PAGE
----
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Genesis 12:1-4a
II Timothy 1:8b-10
Matthew 17:1-9

Some priests of my era insightfully employed a quote from Dag Hammarskjold on their ordination memorial cards. "I don't know who - or what - put the question. I don't know when it was put. I don't ever remember answering. But at some moment I did answer Yes to Someone - or Something - and from that hour I was certain that existence is meaningful and that, therefore, my life in self-surrender, had a goal.

Hammarskjold, a U.N. Secretary General, was killed in a September 18, 1961 plane crash while on a Congo peace mission. Not only did his words hit a resonant chord in the hearts of those newly ordained men, they do the same for all people of faith. We should have them playing in the background of our minds as we listen to today's three readings.

I always remind my students that our sacred authors create "biblical call narratives" with their readers in mind. Because our writers aren't certain about the actual historical details of the calls they describe, they arrange their narratives in a way which will enable us, their readers, to better understand the implications of our own calls.

For instance, when the II Timothy author mentions, "God saved us and called us to a holy life," he doesn't detail how such calls actually happen. But he does presume, as does Hammarskjold, that everyone who is called is drastically changed by that call. In this case, our call provides us with a "strength that comes from God," a strength which empowers us to "bear (our) share of hardship."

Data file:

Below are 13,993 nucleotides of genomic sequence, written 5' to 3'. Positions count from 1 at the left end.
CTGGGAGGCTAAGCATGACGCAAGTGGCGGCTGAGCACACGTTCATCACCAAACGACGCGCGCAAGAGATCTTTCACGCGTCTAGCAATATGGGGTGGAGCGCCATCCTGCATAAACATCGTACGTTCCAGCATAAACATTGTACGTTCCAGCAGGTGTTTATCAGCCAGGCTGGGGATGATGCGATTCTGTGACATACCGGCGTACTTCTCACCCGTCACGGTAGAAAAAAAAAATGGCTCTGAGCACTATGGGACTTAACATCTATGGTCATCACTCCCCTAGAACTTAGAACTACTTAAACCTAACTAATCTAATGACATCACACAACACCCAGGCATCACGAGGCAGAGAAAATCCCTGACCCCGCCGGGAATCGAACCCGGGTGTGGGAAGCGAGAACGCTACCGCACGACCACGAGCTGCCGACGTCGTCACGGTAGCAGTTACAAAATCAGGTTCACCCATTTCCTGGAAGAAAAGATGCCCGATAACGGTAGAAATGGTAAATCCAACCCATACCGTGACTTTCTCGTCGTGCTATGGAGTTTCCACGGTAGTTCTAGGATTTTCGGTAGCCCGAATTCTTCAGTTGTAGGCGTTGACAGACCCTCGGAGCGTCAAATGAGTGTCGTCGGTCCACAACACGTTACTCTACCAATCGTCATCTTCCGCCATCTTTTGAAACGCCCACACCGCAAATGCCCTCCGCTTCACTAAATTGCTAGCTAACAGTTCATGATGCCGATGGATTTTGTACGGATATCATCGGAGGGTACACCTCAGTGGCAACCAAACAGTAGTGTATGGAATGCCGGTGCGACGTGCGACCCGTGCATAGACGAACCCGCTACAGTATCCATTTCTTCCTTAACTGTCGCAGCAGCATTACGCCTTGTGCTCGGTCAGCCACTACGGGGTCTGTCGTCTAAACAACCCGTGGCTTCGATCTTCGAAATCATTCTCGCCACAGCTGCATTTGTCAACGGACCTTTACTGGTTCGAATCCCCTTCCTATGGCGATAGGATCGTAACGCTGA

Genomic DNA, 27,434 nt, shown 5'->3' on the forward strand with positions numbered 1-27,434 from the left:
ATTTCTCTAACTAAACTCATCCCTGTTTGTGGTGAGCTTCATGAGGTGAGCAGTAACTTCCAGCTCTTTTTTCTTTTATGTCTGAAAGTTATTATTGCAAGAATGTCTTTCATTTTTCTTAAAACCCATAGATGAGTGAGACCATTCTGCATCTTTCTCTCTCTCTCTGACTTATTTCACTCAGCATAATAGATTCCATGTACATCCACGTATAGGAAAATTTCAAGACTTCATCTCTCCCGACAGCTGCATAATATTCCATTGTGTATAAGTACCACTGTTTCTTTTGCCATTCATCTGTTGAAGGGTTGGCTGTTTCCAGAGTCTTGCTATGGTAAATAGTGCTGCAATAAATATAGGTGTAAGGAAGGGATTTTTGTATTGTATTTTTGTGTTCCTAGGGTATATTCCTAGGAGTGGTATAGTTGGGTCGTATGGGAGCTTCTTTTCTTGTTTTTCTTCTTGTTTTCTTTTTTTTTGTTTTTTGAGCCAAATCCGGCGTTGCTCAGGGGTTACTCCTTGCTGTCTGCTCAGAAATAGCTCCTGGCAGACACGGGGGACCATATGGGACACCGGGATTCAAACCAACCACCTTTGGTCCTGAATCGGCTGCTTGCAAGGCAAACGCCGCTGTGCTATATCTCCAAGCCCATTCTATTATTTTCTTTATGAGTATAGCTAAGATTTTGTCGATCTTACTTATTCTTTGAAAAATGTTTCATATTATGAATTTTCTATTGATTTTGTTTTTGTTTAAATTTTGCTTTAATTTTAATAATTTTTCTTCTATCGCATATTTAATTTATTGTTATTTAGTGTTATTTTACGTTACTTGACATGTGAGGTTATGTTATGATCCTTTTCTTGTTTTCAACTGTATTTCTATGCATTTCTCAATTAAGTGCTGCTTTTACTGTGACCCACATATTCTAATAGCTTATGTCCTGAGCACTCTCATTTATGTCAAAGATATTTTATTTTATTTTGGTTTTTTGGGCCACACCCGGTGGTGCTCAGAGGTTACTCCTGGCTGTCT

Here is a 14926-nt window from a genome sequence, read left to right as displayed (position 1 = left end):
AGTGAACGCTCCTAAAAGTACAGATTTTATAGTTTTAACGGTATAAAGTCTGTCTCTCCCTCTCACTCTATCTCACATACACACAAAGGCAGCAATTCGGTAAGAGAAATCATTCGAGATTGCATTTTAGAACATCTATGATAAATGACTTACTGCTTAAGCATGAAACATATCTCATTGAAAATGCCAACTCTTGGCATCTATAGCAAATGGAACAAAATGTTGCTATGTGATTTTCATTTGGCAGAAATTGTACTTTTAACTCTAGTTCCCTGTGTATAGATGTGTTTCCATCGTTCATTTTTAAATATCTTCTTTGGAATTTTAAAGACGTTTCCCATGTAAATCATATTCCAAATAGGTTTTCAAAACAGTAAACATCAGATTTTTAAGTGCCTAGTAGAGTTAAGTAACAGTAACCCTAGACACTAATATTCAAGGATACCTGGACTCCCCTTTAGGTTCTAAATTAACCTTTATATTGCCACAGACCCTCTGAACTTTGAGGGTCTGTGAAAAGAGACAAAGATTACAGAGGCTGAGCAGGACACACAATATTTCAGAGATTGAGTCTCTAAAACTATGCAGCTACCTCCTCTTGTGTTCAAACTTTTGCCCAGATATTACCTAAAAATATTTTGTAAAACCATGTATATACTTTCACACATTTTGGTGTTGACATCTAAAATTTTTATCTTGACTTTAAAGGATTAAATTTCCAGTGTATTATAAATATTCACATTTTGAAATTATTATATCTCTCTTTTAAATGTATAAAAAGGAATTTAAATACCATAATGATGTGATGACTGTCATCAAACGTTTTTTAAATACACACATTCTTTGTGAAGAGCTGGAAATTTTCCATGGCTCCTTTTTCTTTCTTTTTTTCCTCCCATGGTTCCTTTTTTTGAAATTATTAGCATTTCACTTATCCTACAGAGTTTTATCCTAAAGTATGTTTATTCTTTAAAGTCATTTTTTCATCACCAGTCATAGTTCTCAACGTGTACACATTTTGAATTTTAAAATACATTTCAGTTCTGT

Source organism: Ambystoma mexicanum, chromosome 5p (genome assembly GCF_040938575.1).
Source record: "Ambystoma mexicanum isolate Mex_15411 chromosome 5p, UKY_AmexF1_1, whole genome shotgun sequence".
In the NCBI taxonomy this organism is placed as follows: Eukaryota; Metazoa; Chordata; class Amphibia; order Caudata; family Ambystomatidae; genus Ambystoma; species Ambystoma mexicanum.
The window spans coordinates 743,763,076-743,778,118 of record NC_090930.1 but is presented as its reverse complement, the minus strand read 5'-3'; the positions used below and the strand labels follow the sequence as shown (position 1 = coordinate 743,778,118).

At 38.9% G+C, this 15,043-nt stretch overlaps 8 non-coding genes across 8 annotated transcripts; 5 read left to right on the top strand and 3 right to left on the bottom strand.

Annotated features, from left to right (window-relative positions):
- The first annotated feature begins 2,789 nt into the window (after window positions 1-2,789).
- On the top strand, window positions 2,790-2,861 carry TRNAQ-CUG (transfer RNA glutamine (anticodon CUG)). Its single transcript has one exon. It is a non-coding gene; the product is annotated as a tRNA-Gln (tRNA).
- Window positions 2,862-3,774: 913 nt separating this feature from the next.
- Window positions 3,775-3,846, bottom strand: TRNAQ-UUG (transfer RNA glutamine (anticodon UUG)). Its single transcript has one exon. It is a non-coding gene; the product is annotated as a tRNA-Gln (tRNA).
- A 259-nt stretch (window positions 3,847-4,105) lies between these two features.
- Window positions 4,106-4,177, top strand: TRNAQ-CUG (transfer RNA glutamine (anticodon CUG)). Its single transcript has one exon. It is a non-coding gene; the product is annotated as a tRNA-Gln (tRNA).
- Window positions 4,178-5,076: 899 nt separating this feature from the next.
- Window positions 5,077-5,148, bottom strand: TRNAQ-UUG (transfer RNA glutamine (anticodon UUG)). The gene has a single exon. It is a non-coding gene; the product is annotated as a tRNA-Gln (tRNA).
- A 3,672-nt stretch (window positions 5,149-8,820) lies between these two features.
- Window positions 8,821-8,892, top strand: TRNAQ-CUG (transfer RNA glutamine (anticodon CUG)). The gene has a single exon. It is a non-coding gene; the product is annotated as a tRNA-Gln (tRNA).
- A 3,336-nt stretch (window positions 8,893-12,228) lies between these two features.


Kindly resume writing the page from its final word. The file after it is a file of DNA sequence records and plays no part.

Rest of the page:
The author hits the faith-nail on the head when he reminds us it's a call to a "holy life," a call to be different from those around us.

We see this holiness dimension front and center in Abraham's call. Though he and his wife Sarah - the first Jews - eventually will be so blessed that people will employ their names when they bless others, divine calls always contain elements of the unknown. "Go forth from the land of your kinsfolk and from our father's house to a land I will show you." Responding to that "Someone or Something" always demands we give up whatever provides us security. We're constantly walking down a road whose destination is known only to God.

Matthew tells us that even before Jesus' resurrection his followers glimpsed a future for which they and all people of faith long: a transformed world.

As I mentioned above, scholars take for granted today's gospel narrative didn't happen exactly as the evangelist describes it. This mountain top scene depicts an insight we presume all Jesus' followers receive at one time or another, else they wouldn't follow him. For them, Jesus is the epitome of biblical faith - represented by Moses and Elijah. He embodies our hopes for a better word - symbolized by the tents in which people will live when Yahweh arrives to transform the lives of the Chosen People.

There's just one problem. No matter how convincing such insights are, they normally last only a few seconds. "When the disciples raised their eyes, they saw no one else but Jesus alone." We're still expected to carry out our call long after the insight which accompanied that call is long past.

That seems to be why Matthew's Jesus ends the pericope with the command, "Do not tell the vision to anyone until the Son of Man has been raised from the dead." Only after we experience the death our call demands will we experience the life our call offers.

Years before his fatal crash, the called Dag Hammarskjold put this dying/rising concept into more modern terms. "It is when we all play safe that we create a world of utmost insecurity." If everyone ignores God's call, our world will never change for the better.